A triglyceride to HDL ratio above 2

Low HDL

A waist circumference indicating overweight or obesity

High blood pressure

Another major risk factor for heart disease that receives virtually no attention is high iron levels. In menstruating women, this is not an issue since they lose blood on a monthly basis. This is actually part of why premenopausal women have a decreased risk of heart disease.

In men, iron levels can rise to dangerously high levels. In my experience, the majority of adult males and postmenopausal women have elevated levels that put their health at risk. Checking your iron levels is easy and can be done with a simple blood test called a serum ferritin test. If your levels are high, all you have to do is donate blood a few times a year.

The Connection Between Saturated Fats and Diabetes

Malhotra cites a 2014 Lancet study looking at the association between dietary saturated fat, plasma saturated fat and type 2 diabetes. Interestingly, while dietary saturated fats found in dairy products were strongly inversely associated with the development of type 2 diabetes (meaning it was protective), endogenously-synthesized plasma-saturated fat was strongly associated with an increased risk.

Endogenously-synthesized plasma-saturated fats are fatty acids produced by your liver in response to net carbohydrates, sugar and alcohol.These findings suggest eating full-fat dairy products may protect you against type 2 diabetes,whereas consuming too many net carbs (total carbs minus fiber) will increase your risk of type 2 diabetes –in part by raising the saturated fat levels in your bloodstream.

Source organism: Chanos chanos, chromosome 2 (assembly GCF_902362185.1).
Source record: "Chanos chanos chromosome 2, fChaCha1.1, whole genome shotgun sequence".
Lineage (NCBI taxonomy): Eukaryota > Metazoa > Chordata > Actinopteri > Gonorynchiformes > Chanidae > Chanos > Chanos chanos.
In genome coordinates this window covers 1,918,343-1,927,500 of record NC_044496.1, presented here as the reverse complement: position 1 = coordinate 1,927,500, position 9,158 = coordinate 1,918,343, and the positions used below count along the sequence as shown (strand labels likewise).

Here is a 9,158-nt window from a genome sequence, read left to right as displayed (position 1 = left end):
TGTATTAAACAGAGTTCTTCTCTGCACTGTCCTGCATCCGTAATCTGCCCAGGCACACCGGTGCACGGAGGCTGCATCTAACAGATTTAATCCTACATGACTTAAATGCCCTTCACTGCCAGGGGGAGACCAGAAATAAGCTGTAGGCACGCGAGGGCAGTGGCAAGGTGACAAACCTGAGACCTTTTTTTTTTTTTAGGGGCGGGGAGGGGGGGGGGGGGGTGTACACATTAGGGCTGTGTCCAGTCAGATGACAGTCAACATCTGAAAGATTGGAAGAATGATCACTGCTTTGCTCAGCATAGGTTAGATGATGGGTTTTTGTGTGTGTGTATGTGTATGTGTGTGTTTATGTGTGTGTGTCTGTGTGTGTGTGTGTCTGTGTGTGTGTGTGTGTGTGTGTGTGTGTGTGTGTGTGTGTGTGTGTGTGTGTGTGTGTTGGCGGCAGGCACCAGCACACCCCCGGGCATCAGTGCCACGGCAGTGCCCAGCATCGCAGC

Healthy Fat Tips

Here are a few tips to help ensure you’re eating the right fats for your health:

  • Use organic butter made from raw grass-fed milk instead of margarines and vegetable oil spreads.
  • Use coconut oil for cooking. It is primarily a saturated fat and more resistant to heat damage than other cooking oils. It will also help improve your ability to burn fat and serve as a great source of energy to help you make the transition to burning fat for fuel.
  • Sardines and anchovies are an excellent source of beneficial omega-3 fats and are also very low in toxins that are present in most other fish.
  • To round out your healthy fat intake, be sure to eat raw fats, such as those from avocados, raw dairy products, and olive oil, and also take a high-quality source of animal-based omega-3 fat, such as krill oil.

Why Statins Are a Bad Idea for Most People

In addition to the recommendation to follow a low-fat diet, many doctors are still avid prescribers of statins, which help lower your cholesterol.

“This is a drug that was marketed over the last three decades as being a wonder drug. We’re only now realizing that the benefits of statins have been grossly exaggerated and the side effects underplayed. One of the reasons for that is that most if not all of the studies that drove the guidelines were industry-sponsored studies.

One of the things we have neglected in medicine is this issue around absolute risk and relative risk. The reality is if you look at the published data … if you have heart disease and you’ve had a heart attack, then taking a statin every day for five years, there’s a 1 in 83 chance that [statin] will save your life.